"FOUR SPHERES" LIGHT AND SOUND INSTALLATION

     
Client:   Philips Lighting
Occupant:   Visitor of the road show
Design & Team leader:   Thomas Möritz, Licht Kunst Licht AG
Completion:   2007
Project size:   14 sqm
Lighting Budget:   40,000 euros
Photos:   Thomas Möritz   2, 3
Philips Lighting   1

Publication:
 
Werkbericht - Licht Kunst Licht 3  >>
     

 

"Four Spheres" Installation for the Philips Road Show


Philips Lighting has been presenting its Road Shows since 2003. The company dispatches a number of shipping containers with interiors designed by various architects and lighting experts. Free of the restrictions of an actual construction project, unfettered by norms and regulations, the designers can give their imagination free rein and showcase new possibilities for modulating spaces with light.

For the 2007/2008 Road Show, a container called "Four Spheres" has been developed. Dominating the space within, four large pendant hemispheres were suspended from the ceiling just above the floor. Visitors might have felt as though they were in the contemporary version of a belfry. Attention inevitably focused on the four specular metallic hemispheres since the space was otherwise completely empty.

The space was defined by light in ever-changing manifestations. The installation relied on the audience's curiosity, its urge to experiment, and the play instinct. Without visitors the space returned after a while to its quiescent condition. This was defined by red light, whereas in reality the light was white – only the reflection from a red surface made the room appear red. This feature, however, was not immediately apparent, but could only be discovered through interactive and playful exploration. Rather like a cinema screen, the ceiling and walls became projection surfaces and the container was filled with the moving pictures created by the play of light – not silent pictures, either, but accompanied by the sounds made by the four spheres as they collided.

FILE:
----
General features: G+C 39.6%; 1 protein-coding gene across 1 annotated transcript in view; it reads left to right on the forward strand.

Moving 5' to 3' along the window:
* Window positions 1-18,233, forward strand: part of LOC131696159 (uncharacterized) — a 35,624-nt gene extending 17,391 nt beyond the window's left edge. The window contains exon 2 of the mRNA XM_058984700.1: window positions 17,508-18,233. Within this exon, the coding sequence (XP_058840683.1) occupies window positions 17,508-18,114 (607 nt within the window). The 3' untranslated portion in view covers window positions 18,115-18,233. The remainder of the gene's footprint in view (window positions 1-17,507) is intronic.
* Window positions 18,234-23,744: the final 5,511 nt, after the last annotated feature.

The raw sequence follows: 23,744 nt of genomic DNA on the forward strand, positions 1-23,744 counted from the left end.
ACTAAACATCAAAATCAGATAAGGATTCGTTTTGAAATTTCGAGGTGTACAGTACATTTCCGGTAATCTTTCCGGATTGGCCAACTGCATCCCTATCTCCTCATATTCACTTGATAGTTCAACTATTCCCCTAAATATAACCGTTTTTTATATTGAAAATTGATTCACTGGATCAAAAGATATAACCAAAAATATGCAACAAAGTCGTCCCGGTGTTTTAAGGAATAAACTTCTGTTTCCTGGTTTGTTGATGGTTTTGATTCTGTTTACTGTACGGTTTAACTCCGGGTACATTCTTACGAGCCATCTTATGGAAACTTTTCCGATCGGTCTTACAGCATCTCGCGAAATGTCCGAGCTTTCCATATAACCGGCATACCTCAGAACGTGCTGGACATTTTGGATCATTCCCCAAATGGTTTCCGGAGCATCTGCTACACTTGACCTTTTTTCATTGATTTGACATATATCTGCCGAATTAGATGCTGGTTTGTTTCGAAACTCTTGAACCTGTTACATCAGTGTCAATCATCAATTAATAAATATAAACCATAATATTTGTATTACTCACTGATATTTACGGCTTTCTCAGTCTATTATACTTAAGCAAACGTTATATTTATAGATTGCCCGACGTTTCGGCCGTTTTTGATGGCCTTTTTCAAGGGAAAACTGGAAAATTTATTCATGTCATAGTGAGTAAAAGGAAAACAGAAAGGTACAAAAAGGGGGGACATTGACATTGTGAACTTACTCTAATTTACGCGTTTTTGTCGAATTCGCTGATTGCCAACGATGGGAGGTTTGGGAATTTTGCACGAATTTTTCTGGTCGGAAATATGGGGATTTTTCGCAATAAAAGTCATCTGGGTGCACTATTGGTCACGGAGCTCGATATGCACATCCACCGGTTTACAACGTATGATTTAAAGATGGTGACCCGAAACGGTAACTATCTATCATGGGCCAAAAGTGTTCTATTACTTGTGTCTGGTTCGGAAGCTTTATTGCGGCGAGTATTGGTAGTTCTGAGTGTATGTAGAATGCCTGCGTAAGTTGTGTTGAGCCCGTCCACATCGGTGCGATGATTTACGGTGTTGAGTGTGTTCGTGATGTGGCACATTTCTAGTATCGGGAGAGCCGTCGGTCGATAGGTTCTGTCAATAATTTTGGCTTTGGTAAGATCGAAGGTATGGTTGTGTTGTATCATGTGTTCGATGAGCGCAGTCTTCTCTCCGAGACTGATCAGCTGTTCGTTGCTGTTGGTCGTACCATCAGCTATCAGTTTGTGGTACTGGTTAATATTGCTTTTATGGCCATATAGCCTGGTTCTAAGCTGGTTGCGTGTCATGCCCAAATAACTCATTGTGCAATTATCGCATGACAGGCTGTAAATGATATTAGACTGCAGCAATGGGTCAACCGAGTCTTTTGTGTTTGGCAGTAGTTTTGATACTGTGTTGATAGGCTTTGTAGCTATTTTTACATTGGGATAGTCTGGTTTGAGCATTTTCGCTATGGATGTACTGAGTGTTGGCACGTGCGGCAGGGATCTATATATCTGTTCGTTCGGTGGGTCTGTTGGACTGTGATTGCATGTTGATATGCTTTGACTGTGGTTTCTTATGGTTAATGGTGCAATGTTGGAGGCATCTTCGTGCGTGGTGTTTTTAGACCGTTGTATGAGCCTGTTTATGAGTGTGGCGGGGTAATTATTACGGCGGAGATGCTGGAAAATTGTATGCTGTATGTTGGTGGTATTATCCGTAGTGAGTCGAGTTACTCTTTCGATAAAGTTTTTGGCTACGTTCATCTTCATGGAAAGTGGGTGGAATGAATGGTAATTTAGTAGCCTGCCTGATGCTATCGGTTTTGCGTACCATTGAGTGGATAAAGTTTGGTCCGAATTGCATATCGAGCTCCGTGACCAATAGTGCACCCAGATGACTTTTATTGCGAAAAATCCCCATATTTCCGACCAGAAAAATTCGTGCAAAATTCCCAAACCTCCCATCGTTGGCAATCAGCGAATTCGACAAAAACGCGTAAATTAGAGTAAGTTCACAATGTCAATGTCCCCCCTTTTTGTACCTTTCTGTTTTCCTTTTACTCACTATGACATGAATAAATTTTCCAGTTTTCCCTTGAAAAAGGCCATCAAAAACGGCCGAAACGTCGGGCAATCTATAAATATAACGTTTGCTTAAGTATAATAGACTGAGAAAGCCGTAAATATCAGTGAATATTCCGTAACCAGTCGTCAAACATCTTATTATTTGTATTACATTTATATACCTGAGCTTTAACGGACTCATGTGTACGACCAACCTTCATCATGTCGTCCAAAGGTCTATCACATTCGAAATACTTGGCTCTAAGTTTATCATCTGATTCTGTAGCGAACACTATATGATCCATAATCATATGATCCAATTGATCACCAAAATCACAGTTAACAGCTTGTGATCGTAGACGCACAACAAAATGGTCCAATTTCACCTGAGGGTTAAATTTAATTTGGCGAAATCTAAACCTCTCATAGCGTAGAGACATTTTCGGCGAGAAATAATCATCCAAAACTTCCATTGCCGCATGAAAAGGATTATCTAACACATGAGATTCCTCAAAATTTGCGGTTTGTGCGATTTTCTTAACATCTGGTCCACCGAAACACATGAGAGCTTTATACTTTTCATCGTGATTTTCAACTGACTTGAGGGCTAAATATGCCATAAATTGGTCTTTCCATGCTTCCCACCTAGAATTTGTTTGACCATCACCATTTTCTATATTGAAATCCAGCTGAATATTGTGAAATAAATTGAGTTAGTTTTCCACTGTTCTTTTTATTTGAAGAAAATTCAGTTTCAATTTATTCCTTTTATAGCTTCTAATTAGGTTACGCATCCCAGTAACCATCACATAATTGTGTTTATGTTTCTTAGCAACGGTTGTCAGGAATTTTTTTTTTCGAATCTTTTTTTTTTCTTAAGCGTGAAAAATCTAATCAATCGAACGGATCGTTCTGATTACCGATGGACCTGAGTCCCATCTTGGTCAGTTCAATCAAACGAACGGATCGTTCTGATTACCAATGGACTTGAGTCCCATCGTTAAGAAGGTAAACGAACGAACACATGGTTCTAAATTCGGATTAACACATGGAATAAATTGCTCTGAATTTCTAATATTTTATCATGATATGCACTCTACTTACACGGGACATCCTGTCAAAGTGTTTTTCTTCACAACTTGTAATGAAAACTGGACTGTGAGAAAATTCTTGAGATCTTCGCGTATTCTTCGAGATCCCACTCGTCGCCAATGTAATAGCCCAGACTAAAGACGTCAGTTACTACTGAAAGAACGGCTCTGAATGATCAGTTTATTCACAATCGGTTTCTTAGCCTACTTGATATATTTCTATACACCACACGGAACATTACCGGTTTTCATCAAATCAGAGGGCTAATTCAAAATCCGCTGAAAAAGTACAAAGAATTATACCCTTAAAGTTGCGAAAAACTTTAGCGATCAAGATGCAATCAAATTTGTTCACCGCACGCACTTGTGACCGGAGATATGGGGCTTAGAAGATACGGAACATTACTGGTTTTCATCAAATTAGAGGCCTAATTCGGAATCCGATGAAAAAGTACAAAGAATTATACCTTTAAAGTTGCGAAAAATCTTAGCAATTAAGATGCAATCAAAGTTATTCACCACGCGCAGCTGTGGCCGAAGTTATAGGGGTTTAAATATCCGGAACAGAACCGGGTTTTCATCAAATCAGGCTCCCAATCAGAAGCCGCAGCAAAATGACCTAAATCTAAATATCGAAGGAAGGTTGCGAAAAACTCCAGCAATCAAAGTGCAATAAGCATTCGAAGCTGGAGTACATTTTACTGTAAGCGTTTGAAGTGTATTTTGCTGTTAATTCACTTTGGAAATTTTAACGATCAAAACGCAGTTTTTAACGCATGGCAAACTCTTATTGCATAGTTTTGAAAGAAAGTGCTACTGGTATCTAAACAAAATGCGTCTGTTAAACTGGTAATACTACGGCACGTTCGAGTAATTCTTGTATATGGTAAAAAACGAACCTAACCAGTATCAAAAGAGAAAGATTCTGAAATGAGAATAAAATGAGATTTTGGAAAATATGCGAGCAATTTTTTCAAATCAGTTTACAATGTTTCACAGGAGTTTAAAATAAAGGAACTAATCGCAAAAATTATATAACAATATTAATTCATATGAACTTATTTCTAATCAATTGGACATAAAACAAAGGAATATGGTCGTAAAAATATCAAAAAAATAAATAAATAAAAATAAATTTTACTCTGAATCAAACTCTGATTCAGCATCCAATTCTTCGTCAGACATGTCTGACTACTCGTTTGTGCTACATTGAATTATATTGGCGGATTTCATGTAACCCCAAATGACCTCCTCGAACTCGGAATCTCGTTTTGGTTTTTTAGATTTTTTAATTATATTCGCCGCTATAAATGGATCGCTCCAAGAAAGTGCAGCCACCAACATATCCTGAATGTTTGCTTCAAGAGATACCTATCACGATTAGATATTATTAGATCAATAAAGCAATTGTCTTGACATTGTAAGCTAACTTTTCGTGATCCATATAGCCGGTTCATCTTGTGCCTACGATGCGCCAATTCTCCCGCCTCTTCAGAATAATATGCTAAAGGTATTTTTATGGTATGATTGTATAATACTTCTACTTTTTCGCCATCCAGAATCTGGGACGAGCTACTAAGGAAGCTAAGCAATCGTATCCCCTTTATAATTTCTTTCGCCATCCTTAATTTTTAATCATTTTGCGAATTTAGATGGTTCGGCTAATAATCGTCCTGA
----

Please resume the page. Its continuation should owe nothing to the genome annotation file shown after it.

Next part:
The "Four Spheres" installation invited visitors to playfully interact with it; the audience assumed a key role in ensuring that light was perceived in a variety of manifestations. Light traced rhythmical curves across the walls and ceiling.